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(Reuters) - Five fencers to watch out for at the Tokyo Olympics:
C.A. BHAVANI DEVI (INDIA)
Bhavani Devi, who will compete in the sabre, will be the first Indian fencer to represent her country at the Olympic Games. She was once close to giving up the sport because of the financial burden it put on her family but has since been supported by grants and is currently training under the tutelage of Italian coach Nicola Zanotti.
INES BOUBAKRI (TUNISIA)
Boubakri made history at the Rio 2016 Olympics by winning a bronze medal in the foil competition – becoming the first African woman to earn a medal in fencing. However, the memory is bittersweet for her as she missed out on fighting for gold after sustaining a back injury during the semi-finals. She won her bronze medal by staging a comeback after being down 6-2, fighting through the pain from her injury.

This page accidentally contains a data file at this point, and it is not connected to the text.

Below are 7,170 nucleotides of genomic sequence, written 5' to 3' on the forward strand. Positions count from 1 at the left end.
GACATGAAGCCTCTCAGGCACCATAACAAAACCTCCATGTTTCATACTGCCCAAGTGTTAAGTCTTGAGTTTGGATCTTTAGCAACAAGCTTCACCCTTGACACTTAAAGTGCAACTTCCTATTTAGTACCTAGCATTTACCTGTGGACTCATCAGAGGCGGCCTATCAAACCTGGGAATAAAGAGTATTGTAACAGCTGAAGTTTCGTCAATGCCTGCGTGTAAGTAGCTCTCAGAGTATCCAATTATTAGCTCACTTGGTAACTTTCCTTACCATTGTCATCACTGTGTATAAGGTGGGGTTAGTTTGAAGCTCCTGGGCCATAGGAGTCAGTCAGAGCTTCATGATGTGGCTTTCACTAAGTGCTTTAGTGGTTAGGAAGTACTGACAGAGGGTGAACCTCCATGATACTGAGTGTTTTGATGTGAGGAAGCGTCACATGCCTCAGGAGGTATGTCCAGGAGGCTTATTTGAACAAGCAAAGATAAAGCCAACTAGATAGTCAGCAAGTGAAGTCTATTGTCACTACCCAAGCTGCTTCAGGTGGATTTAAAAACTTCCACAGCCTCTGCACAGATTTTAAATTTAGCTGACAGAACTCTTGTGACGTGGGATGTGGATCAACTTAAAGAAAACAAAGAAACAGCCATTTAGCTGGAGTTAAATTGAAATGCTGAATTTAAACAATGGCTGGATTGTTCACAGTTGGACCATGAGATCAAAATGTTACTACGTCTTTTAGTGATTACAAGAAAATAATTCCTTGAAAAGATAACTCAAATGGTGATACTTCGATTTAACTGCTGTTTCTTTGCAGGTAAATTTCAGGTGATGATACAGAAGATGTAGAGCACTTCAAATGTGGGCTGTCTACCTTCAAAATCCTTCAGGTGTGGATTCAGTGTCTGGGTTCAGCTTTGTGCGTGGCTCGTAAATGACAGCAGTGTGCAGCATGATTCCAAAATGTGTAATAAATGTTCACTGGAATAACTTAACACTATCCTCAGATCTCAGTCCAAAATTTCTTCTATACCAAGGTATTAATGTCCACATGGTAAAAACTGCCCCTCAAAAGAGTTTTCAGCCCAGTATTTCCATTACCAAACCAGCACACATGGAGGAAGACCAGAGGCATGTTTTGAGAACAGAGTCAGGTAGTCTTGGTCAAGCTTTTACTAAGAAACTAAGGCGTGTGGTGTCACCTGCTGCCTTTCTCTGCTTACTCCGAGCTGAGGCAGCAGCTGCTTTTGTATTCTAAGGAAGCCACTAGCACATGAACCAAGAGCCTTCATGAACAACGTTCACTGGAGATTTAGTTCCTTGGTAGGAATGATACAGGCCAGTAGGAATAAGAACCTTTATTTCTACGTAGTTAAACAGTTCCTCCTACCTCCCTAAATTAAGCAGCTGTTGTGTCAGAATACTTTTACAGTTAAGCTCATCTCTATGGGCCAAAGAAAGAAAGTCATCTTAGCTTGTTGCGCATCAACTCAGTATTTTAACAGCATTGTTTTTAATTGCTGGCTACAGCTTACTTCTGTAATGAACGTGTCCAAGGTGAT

She will be competing at her fourth Olympics.
OH SANG-UK (SOUTH KOREA)
South Korea's Oh is a five-time world champion in sabre fencing and a favourite for gold in Tokyo. The 24-year-old is nicknamed the "monster" as he towers over other athletes, standing 1.92m tall.
Oh tested positive for COVID-19 after winning the championship at the Sabre World Cup in Budapest in March. He was hospitalised with mild symptoms for a month before being released in April.
DANIELE GAROZZO (ITALY)
Garozzo is the reigning Olympic champion in the men's foil competition. He won a surprise gold medal at Rio despite being ranked 11th in the world, beating out top-ranked U.S. fencer Alexander Massialas.
He is currently conducting medical studies to become a doctor – something he has prioritised during the COVID lockdown.
Garozzo's Rio gold medal was stolen from his backpack when he fell asleep on a train in Italy. In a bizarre turn of events, the medal was discovered in a rubbish bin outside a train station by a woman who contacted Garozzo via social media to return it.
RACE IMBODEN (UNITED STATES)
Two-time Olympian foil fencer Imboden is not shy about voicing his political opinions. He was put on probation by the U.S. Olympic Committee for kneeling in protest against racism, gun control, mistreatment of immigrants, and the rhetoric of then U.S. President Donald Trump at the podium of the 2019 Pan American Games in Peru after winning a gold medal.
(Reporting by Sakura Murakami; Editing by Peter Rutherford)